With hundreds of millions of active users, it makes media moguls salivate, entertainers seek attention like little kids, and everyone fight for followers. It played a huge role in the Arab Spring of 2011. And two little Tweets from activist investor Carl Icahn sent shares of Apple up 11% in one week.
Who would have thought a Silicon Valley startup could create such a powerful media platform by getting people to answer, “What’s happening?” in 140 characters or less? Not me, that’s for sure.
Of course I’m on Twitter. I have to be. But aside from the mundane business of tweeting my posts, I don’t have much to say. Don’t get me wrong. I like getting attention as much as the next guy. Probably more so. And I don’t think I’d ever be accused of being boring, at least not in person.
But when it comes to social media, especially Twitter, it just seems like a lot of effort for not much return. To be honest, I’d rather spend my time writing stuff that helps people than trying to engage them to retweet it. Which is ironic considering I used to be a marketing executive in the high-tech industry. Go figure.
Speaking of which, it would be ironic if this little post ends up moving the needle in some material way. If it does, I may have to rethink my entire Twitter strategy. If not, then I’ll stick with my claim that Twitter is for the birds. Here’s how I back that up:
Who needs a hyper-redundant news feed? If I want to know what’s going on in the world, I have a My Yahoo page fully customized with all my news sources. If I want to find out what’s going on about something specific, I Google it and click on “news.” What I don’t need is a news feed that resembles thousands of people on crack cocaine.
Too much information. Granted, everyone seems to have finally gotten over the “having a roast beef sandwich now” and “meeting my peeps at Starbucks” trivia from the first few years of Twitter’s existence. Even so, 99% of it is still minutia. I mean, who cares?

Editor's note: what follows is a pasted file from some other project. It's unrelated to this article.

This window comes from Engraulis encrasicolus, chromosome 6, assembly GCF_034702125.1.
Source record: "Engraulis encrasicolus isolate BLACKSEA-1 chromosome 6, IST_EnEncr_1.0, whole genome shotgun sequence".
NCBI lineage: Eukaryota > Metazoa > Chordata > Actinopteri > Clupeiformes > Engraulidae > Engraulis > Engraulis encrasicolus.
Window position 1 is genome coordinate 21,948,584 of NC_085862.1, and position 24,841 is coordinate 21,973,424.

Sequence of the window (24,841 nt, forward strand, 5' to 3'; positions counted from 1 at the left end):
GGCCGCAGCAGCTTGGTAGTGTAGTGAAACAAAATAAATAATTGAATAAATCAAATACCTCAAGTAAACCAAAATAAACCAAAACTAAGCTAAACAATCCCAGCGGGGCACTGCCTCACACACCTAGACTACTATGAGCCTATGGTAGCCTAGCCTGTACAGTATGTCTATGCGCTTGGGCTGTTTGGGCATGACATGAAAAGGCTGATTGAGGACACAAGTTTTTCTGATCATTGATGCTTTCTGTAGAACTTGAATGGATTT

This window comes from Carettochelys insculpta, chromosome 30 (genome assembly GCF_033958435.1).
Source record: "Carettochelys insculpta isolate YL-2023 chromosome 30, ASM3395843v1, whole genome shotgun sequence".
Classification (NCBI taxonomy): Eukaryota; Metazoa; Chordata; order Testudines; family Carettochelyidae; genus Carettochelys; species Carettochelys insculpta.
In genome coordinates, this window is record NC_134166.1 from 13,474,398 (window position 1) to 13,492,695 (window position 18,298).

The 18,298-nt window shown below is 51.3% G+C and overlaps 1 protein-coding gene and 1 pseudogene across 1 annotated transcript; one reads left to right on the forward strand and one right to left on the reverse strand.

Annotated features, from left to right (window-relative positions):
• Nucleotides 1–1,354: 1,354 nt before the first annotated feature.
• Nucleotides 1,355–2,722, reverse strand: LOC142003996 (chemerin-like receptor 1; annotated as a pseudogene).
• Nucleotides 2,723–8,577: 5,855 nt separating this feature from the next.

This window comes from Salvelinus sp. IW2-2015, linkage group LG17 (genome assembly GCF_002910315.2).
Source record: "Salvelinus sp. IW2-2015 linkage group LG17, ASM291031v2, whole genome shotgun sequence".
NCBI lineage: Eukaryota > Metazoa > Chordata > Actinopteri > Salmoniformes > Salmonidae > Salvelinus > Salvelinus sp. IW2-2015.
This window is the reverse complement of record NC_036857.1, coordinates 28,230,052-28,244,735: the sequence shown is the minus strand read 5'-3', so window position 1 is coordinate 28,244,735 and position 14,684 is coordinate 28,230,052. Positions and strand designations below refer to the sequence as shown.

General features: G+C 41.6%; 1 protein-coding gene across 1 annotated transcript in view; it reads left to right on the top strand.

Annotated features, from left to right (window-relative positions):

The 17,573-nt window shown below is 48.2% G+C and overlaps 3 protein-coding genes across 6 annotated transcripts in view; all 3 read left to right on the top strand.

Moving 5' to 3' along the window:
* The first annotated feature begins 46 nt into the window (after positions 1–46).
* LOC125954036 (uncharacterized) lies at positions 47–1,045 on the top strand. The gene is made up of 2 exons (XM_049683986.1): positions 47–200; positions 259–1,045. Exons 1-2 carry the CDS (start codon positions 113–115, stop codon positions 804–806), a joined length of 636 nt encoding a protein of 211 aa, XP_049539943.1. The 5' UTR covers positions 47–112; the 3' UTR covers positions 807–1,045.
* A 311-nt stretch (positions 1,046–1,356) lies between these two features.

Idiocracy. As if we really need more evidence of the dumbing down of society, the success of the sound bite, the coming of age of our attention deficit culture addicted to distraction, this is it. Want to know where the Twitter culture is heading? Download the movie Idiocracy.
Stalkers and Trolls. For people to stalk you, they used to have to literally find your address or phone number. At least there was some effort involved. Twitter makes it easy for nutcases to target anyone and everyone they want. Some say it’s a small price to pay for open communication. That might be true if there weren’t so many nutcases.
Okay, let’s talk about the Arab Spring. Everyone was so excited about how Twitter influenced the Arab Spring in 2011. So, how’d that work out? Seems to me that Egypt sprung from the frying pan right into the fire.
Would you sell your soul for more followers? How about your precious time and attention span? And for what? Unless you’re an entertainer or in the media, has it really moved the needle for you, your career, or your business? Really?
Who actually reads all those RTs? My articles get retweeted by the thousands, but the hits don’t track. In other words, everyone follows thousands of people who are all tweeting and retweeting so much content that nobody’s got time to read even a tiny fraction of it.
So, now that Twitter’s revving up for its very own social media circus IPO (who can forget the hype leading up to Facebook’s blessed event), you can bet that Twitter will be going after advertising dollars in a big way. So don’t be surprised if the next tweet that comes across your mobile feed is from a sponsored ad instead of Lady Gaga.
And yes, I am aware that there’s a link about an inch below this telling you how to follow me on Twitter. I guess it’s safe to say you’ll be skipping that part. Well, you know what they say: Twit happens.
Steve Tobak is a management consultant, columnist, former senior executive and author of "Real Leaders Don't Follow: Being Extraordinary in the Age of the Entrepreneur." Learn more, contact Tobak or follow his new blog at stevetobak.com. Any opinions expressed are those of the columnist.